June is Cataract Awareness Month, a time when people are encouraged to learn more about this common eye condition. It is especially important for those with diabetes to be aware of the link between the disease and cataracts. Cataracts are a clouding of the lens in the eye, which can lead to blurry vision and other problems. For people with diabetes, the risk of developing cataracts is significantly higher, as high blood sugar levels can damage the lens over time. By raising awareness of cataracts and educating diabetes patients about the link between the two conditions, we can help people take steps to prevent or manage cataracts and protect their vision.
What is a cataract?
A cataract is a common eye condition that affects many people as they age. It occurs when the normally clear lens of the eye becomes cloudy, which can cause vision problems. Cataracts can develop slowly over time and may not initially cause any symptoms, but they can eventually cause blurry or cloudy vision, difficulty seeing at night, and other issues. Cataracts can be treated with surgery, which involves removing the cloudy lens and replacing it with an artificial one. This is a safe and effective procedure that can help restore clear vision and improve quality of life for those affected by cataracts. Research shows that a cataract accounted for more than 40% of cases worldwide in the past year, although it is treatable and manageable by proper eye care.
While it’s common to say that cataract is a natural part of aging, many factors add to the development of the condition. These include:
- Diabetes or high blood sugar
- Excessive smoking
- Addicted to alcohol
- Poor lifestyle (diet and other daily routines)
- Injury in the eyes
- Hypertension (high blood pressure)
- Excessive exposure to sunlight
What are the symptoms of a cataract?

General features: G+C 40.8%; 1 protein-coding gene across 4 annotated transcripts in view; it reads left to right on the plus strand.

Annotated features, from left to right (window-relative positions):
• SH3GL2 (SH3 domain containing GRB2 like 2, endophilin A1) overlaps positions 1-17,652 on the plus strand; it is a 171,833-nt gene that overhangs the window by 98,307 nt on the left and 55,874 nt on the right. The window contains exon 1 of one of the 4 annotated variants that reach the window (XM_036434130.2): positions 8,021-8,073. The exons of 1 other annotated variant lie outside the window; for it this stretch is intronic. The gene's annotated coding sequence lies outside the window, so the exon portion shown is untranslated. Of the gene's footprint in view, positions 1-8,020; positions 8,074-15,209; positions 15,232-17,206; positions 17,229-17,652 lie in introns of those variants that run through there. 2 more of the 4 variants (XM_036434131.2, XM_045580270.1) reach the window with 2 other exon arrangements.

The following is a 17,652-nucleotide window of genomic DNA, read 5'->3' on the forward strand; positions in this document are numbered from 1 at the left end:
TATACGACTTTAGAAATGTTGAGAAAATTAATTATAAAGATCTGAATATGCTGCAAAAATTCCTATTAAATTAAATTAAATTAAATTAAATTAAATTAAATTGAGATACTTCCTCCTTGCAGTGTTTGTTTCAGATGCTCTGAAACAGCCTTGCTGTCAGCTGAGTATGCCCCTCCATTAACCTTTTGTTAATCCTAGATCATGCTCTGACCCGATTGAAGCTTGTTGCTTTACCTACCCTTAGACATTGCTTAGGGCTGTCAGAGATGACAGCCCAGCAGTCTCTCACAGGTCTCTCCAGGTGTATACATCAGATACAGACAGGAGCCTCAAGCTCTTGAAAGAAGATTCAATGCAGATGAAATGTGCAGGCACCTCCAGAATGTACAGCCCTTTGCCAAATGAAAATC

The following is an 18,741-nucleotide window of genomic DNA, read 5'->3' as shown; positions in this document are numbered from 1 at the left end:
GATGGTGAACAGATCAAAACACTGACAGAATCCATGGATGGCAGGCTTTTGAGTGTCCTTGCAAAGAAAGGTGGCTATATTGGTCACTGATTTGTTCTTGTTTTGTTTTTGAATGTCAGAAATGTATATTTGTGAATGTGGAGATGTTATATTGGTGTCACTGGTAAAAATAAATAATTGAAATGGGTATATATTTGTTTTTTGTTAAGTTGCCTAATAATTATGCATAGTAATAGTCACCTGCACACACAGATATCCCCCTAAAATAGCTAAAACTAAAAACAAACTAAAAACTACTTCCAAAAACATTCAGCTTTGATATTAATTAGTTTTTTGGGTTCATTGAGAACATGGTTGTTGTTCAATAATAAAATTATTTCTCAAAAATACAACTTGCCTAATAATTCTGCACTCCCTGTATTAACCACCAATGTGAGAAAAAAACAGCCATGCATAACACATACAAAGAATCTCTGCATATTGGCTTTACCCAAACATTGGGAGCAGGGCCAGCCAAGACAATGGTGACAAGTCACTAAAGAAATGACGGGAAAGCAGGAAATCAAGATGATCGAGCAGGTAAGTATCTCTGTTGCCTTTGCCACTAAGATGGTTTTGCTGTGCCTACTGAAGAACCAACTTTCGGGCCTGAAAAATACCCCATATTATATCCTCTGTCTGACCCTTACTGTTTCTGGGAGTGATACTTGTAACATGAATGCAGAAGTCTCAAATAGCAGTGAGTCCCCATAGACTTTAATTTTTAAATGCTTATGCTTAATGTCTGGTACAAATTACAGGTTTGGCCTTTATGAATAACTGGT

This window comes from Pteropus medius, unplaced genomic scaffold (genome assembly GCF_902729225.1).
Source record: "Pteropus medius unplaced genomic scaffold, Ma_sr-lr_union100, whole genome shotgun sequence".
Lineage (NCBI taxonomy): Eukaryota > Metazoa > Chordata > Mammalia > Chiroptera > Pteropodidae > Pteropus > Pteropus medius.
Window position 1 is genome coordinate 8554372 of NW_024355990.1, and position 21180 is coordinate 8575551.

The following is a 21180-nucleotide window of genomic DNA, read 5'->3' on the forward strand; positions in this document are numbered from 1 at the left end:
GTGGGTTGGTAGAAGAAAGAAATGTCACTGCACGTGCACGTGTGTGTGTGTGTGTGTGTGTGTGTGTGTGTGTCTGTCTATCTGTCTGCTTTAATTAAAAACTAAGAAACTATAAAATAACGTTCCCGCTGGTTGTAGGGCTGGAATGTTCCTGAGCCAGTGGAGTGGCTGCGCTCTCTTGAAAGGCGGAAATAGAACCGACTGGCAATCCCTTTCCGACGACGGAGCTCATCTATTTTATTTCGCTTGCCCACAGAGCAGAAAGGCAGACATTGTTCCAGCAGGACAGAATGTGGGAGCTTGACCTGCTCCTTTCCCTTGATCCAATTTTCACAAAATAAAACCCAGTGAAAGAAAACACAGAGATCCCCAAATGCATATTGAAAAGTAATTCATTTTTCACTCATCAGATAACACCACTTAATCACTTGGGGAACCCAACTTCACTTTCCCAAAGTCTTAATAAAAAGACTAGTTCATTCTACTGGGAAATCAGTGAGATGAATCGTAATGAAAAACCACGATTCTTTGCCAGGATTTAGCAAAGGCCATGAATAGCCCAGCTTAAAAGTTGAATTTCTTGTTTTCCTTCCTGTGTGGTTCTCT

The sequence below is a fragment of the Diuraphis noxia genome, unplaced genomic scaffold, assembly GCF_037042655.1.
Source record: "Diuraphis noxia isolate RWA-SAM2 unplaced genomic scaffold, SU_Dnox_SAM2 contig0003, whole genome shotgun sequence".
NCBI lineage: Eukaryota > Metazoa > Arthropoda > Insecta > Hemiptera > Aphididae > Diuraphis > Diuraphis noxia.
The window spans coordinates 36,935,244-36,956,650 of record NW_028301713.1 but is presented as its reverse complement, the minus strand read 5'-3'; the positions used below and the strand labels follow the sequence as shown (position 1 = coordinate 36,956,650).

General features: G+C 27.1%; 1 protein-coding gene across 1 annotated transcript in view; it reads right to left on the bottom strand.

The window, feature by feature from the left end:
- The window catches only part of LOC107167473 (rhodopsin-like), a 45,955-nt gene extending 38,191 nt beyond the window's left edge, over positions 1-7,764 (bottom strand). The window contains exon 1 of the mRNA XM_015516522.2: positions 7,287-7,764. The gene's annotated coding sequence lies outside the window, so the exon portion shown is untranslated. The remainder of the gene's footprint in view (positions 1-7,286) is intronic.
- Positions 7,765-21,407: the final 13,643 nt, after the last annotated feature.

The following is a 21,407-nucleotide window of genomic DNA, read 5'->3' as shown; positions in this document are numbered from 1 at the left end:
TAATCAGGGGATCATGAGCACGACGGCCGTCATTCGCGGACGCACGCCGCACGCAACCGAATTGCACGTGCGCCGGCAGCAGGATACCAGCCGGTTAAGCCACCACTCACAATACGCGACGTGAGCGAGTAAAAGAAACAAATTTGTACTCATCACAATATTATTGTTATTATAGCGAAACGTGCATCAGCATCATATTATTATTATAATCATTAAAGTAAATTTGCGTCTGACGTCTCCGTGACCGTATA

A cataract is best described as looking through a foggy or frosty window. The condition eliminates a person’s capacity to see clear images or range of view. Its symptoms are:
- Decreased vision quality (especially in older people)
- Blurry vision
- Yellowish spots on the eye/s
- Seeing “films” or “halos” on either eye
- Difficulty reading
- Trouble differentiating colors
- Sensitivity to light
- Difficulty seeing at nighttime
- Frequent changes in eyeglasses
How Can You Treat Cataract?
Cataract surgery is the safest and the most popular way to address this condition. In the US, more than 2 million cataract surgeries are performed yearly. According to surveys, no complications were recorded after any surgery, indicating the safety and effectiveness of the procedure.
What happens during cataract surgery? The procedure follows the removal of the clouded lens and replacing them with IOL (intraocular lens). The newly implanted lens matches the grade or capacity that your eyes demand. The recovery period is short, with improved vision after a few days from the surgery.
Cataract surgery is an outpatient procedure. Because of advancements in the medical field, the surgery takes less than an hour. It is also considered low risk, with patients returning to their daily routine immediately without any worries and complications. Doctors only provide eyedrops to reduce inflammation after the procedure.
June is Cataract Awareness Month
In a worldwide report, cataract cases surged between 33% and 48%, becoming the world’s leading cause of blindness and visual impairment. By 2025, the numbers are projected to increase to 40 million. The Centers for Disease Control and Prevention recognized the condition among the top disabilities involving adults aged 18 years and above.
June has been declared as Cataract Awareness Month. This month is the best time to educate and spread awareness about the condition, its causes, types, symptoms, risk factors, and prevention.